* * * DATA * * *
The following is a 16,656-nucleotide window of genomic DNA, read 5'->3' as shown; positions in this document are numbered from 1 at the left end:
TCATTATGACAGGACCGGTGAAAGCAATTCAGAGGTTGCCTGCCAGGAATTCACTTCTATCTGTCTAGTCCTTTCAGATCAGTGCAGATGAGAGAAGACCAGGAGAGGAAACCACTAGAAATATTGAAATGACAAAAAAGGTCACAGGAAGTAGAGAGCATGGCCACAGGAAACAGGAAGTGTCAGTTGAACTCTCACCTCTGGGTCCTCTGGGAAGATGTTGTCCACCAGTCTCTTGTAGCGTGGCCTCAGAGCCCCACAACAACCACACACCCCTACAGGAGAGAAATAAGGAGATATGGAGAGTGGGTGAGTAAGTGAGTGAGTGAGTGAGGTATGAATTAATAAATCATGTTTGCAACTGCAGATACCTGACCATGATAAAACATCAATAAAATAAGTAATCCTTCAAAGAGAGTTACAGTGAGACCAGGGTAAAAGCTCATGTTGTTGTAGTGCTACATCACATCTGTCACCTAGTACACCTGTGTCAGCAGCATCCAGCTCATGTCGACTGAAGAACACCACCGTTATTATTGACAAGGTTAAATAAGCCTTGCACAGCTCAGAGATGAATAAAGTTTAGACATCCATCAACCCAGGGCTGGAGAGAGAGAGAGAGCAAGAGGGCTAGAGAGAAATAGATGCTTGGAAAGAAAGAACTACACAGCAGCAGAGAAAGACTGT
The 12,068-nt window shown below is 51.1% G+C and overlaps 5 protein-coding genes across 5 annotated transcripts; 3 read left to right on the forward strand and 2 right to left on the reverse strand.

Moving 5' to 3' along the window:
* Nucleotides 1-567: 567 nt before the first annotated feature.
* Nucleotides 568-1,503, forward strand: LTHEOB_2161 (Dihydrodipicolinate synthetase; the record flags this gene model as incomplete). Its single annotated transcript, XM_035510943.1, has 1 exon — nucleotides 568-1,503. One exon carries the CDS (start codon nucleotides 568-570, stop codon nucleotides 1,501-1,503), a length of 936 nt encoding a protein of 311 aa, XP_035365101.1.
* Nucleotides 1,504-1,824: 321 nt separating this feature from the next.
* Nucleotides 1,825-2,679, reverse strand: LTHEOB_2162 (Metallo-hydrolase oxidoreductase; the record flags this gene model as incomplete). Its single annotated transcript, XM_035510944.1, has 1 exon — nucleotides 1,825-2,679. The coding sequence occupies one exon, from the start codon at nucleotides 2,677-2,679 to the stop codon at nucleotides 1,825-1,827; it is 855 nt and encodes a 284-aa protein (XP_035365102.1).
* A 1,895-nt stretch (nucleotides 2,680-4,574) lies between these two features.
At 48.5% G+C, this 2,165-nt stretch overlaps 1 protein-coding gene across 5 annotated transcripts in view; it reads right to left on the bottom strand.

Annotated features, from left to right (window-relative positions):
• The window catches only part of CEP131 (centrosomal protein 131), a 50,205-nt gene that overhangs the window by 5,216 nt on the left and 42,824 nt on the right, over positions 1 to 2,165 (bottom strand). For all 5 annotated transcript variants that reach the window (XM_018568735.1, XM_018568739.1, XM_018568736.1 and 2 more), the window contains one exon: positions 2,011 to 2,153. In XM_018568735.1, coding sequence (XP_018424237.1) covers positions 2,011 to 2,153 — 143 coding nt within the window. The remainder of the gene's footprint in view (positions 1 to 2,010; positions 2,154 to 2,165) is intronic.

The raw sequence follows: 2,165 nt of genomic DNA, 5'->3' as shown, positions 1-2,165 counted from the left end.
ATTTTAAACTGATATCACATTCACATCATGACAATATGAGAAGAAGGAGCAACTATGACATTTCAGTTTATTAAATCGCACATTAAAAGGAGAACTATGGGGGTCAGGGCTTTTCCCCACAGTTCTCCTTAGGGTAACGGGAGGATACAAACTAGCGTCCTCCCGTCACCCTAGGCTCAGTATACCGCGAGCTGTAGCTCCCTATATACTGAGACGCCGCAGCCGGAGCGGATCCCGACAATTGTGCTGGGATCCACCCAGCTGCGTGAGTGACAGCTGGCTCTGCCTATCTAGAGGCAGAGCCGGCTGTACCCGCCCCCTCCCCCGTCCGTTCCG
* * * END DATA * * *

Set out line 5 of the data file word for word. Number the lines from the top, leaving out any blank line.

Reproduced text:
* Nucleotides 1-567: 567 nt before the first annotated feature.